TERROR

Trump suggests Iran shares some blame for extremist attacks

President Donald Trump is suggesting that Iran shares some blame for twin attacks by extremists on its parliament and a shrine, and insisting that sponsors of terrorism "risk falling victim to the evil they promote."

Hours after conciliatory comments from his State Department, the president on Wednesday offered a seemingly contradictory statement, providing solace to the victims while delivering a broadside against Tehran. The Islamic State group claimed responsibility for attacks on Iran's parliament and the tomb of its revolutionary leader, Ayatollah Ruhollah Khomeini.

The assaults killed at least 12 people and wounded more than 40.

"We grieve and pray for the innocent victims of the terrorist attacks in Iran, and for the Iranian people, who are going through such challenging times," Trump said. "We underscore that states that sponsor terrorism risk falling victim to the evil they promote."

Iran's foreign minister, Mohammad Javad Zarif, said in a tweet Thursday that the White House comments were "repugnant." He accused the U.S. of supporting terrorism and tweeted, "Iranian people reject such U.S. claims of friendship."

Despite the attacks, Democrats and Republicans in the Senate pushed ahead on a new set of sanctions against Iran.

The U.S. has designated Iran a state supporter of extremist acts since 1984.

State Department spokeswoman Heather Nauert had said the U.S. is sending thoughts and prayers to the Iranian people following the attacks.

"The depravity of terrorism has no place in a peaceful, civilized world," said Nauert, who said the U.S. is expressing condolences to the victims and their families.

The U.S. statement of solidarity with the attack's victims is notable because of the deep distrust between the U.S. and Iran. The two countries don't maintain diplomatic relations, and the Trump administration has emphasized the need to counter Iran's influence.

The distrust of Iran was evident on Wednesday when shortly after the condemnation, Republicans and Democrats in the Senate acted in a procedural vote to move forward on a new set of sanctions on Tehran, including its elite Revolutionary Guards. The strong bipartisan vote was 91-8 as after the roll call, Sen. Dianne Feinstein switched her vote from yes to no, pointing out that it would not affect the outcome.

The bill would impose mandatory sanctions on people involved in Iran's ballistic missile program and anyone who does business with them. The measure also would apply terrorism sanctions to the country's Revolutionary Guards and enforce an arms embargo.

A few senators pleaded for a delay until next week of the previously scheduled vote in light of the attacks in Iran.

"Let us tell the people of Iran that while we have serious disagreements with them on a number of issues, that today when they are mourning, when they are dealing with the shock of a terrorist attack, today is not the day to go forward with this piece of legislation," Sen. Bernie Sanders, I-Vt., said.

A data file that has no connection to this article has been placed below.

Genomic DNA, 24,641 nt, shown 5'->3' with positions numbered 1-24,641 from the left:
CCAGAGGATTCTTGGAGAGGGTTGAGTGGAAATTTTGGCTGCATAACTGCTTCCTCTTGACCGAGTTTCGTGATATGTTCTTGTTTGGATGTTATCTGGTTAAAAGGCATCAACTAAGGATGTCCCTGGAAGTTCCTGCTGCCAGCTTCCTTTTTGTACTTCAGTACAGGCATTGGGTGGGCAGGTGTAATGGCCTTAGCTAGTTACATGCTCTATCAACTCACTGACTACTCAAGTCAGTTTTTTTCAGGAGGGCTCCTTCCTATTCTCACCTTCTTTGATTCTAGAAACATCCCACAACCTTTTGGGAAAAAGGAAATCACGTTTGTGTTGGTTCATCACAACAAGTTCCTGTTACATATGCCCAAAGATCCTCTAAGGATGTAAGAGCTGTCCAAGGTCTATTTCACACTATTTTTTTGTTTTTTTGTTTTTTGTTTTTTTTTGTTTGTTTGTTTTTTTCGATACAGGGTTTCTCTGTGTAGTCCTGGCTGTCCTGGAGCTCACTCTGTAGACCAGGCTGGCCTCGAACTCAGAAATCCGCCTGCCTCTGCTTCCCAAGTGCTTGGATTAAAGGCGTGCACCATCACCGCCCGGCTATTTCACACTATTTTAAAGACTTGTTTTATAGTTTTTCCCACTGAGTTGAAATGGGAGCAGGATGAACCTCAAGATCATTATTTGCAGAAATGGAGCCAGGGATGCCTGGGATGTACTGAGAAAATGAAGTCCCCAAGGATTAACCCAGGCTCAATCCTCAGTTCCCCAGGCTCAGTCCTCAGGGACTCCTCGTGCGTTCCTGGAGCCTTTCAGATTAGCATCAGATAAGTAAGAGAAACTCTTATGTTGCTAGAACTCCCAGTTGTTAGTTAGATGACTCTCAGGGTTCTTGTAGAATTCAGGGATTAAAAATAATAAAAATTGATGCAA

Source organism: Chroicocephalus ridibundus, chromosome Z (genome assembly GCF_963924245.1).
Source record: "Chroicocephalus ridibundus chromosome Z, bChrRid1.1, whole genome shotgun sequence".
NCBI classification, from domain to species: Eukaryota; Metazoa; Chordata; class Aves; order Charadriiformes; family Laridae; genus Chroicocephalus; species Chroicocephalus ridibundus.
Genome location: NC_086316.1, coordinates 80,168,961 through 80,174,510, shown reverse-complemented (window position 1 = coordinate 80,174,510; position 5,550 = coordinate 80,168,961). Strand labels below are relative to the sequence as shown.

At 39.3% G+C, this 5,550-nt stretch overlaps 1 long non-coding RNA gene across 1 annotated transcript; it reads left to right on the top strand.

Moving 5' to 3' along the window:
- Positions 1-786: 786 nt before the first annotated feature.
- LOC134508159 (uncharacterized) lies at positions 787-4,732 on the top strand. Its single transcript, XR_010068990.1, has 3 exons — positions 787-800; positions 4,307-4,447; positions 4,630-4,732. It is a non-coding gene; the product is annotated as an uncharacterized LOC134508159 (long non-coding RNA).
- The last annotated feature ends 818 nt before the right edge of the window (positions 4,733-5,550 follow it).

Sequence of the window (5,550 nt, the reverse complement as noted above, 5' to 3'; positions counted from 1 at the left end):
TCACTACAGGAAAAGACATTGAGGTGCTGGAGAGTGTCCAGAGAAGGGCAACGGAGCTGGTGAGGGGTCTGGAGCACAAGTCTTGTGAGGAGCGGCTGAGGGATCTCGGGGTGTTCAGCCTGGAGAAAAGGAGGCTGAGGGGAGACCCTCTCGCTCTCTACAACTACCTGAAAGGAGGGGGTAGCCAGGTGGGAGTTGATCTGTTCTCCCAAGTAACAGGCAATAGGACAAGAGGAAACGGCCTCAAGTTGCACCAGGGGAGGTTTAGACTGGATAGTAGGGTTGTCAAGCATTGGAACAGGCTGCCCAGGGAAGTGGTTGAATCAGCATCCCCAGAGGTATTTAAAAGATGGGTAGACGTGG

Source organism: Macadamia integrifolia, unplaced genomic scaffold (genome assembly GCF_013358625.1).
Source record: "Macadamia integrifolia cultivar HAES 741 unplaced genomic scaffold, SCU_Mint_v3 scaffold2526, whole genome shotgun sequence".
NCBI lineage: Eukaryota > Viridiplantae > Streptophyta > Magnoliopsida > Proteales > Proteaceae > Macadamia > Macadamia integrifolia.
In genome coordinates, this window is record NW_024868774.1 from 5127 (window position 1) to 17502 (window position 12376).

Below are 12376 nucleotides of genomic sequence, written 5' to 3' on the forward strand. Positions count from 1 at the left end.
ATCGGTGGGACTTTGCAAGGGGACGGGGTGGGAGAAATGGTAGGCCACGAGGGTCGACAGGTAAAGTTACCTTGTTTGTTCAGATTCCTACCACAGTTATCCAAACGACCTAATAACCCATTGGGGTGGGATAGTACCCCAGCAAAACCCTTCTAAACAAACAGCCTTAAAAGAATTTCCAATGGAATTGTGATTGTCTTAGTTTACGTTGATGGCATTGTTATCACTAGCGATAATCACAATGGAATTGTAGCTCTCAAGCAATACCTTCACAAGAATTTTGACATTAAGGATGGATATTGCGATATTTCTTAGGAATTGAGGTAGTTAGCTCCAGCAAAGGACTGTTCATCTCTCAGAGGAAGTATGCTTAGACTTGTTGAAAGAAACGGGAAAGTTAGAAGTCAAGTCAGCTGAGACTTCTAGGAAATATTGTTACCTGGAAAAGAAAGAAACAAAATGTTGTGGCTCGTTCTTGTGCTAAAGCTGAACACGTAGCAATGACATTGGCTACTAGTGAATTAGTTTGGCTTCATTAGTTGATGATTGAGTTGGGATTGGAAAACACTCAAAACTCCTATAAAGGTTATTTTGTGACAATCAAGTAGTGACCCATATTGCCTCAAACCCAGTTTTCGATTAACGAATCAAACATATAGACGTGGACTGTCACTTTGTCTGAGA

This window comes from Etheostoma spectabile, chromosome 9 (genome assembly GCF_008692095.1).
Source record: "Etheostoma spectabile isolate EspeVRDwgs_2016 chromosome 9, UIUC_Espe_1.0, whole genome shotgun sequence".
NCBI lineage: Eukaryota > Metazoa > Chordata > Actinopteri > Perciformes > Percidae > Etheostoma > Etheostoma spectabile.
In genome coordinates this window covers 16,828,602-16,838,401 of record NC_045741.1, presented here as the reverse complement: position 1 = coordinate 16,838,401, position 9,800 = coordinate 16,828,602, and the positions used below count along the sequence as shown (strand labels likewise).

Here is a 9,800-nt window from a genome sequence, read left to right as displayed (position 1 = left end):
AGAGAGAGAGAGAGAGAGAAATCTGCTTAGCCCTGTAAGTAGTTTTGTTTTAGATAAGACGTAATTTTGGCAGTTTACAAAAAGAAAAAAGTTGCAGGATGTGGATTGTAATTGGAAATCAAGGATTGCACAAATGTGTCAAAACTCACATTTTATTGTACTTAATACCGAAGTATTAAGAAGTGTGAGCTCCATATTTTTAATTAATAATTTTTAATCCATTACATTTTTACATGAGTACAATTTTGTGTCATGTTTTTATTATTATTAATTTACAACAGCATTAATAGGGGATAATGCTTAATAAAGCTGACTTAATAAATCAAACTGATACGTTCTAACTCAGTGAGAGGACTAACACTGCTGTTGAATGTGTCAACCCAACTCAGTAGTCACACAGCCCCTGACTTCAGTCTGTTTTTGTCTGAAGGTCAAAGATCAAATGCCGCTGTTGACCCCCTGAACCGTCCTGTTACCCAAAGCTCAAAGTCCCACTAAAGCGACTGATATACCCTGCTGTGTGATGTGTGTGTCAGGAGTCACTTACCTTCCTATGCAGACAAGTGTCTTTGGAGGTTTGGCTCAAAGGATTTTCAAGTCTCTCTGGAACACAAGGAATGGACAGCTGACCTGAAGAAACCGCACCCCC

Sen. Chris Murphy, D-Conn., also pushed for a delay, but Republicans and Democrats pressed ahead.

The bill is a "carefully crafted response to Iran's ongoing aggression in the Middle East," Sen. Bob Menendez, D-N.J., said.

Last month, the Senate Foreign Relations Committee backed the measure despite concerns from former Secretary of State John Kerry and several Democrats that it could lead to the unraveling of the nuclear accord negotiated by the Obama administration.

Kerry cautioned lawmakers to "tread carefully" in pushing ahead with new sanctions against Iran in the wake of President Hassan Rouhani's re-election to another four-year term. Rouhani is a political moderate who scored a resounding victory over a hard-line opponent.

The committee chairman, GOP Sen. Bob Corker of Tennessee, is one of the bill's sponsors. He r recently reviewed top-secret intelligence that detailed Tehran's support for terrorism and other destabilizing actions.

"It is astounding what Iran continues to do around the world," said Corker, urging his colleagues to confront the threat Tehran poses.

In exchange for Iran rolling back its nuclear program, the U.S. and other world powers agreed to suspend wide-ranging oil, trade and financial sanctions that had choked the Iranian economy. As part of the July 2015 multinational accord, Iran also regained access to frozen assets held abroad.

Israel and congressional Republicans have long assailed the agreement as a windfall to Iran. They've argued the deal only delayed Iran's pursuit of nuclear weapons and failed to allow the kind of inspections of its atomic sites that would guarantee Tehran was not cheating. Lifting economic penalties saved Iran's economy, GOP lawmakers added, and allowed the country to funnel more money to terrorist groups.

Yet the nuclear deal remains in place despite Trump's pledge during the presidential campaign to discard or renegotiate the pact. Instead, the State Department took a key step last week toward preserving the pact by issuing a waiver to keep the sanctions from snapping back into place. And the Trump administration notified Congress last month that Iran is complying with the terms of the agreement.

Senate Majority Leader Mitch McConnell, R-Ky., said that as the Iran legislation moves forward, lawmakers will have an opportunity to offer amendments that would authorize new sanctions on Russia.